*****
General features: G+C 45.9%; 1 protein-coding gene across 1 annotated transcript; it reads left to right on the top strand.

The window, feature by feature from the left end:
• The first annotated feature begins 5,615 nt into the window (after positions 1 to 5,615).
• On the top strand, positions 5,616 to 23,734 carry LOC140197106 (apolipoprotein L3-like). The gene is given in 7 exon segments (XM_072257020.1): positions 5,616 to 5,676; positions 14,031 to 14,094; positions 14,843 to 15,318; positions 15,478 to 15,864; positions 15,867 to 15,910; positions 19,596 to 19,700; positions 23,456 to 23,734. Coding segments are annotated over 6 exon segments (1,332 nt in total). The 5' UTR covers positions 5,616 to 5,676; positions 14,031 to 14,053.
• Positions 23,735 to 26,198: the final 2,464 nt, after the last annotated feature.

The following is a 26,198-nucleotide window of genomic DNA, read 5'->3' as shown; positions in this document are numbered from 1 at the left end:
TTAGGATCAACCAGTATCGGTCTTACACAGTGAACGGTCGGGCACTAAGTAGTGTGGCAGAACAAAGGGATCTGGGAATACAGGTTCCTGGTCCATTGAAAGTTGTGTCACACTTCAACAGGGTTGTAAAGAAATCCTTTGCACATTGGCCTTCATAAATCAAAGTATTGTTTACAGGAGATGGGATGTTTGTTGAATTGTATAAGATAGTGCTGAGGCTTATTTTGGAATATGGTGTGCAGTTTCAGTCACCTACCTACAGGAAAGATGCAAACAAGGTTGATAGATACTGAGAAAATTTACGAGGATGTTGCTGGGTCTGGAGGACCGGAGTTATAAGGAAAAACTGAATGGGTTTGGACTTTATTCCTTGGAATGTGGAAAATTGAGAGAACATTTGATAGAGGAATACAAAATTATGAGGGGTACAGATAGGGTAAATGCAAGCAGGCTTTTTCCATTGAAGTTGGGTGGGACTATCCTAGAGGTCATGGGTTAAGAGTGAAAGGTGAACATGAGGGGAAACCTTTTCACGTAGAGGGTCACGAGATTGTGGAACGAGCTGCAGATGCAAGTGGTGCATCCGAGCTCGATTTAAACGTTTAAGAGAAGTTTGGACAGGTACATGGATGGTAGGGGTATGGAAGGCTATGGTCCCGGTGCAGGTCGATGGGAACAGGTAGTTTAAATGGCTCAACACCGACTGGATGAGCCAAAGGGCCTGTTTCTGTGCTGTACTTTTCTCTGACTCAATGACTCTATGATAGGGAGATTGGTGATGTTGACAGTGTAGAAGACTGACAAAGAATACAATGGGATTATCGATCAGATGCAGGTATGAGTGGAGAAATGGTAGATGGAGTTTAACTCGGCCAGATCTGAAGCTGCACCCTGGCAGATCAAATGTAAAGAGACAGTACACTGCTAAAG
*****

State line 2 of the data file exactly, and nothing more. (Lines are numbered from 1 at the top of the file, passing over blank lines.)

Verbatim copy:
The window, feature by feature from the left end: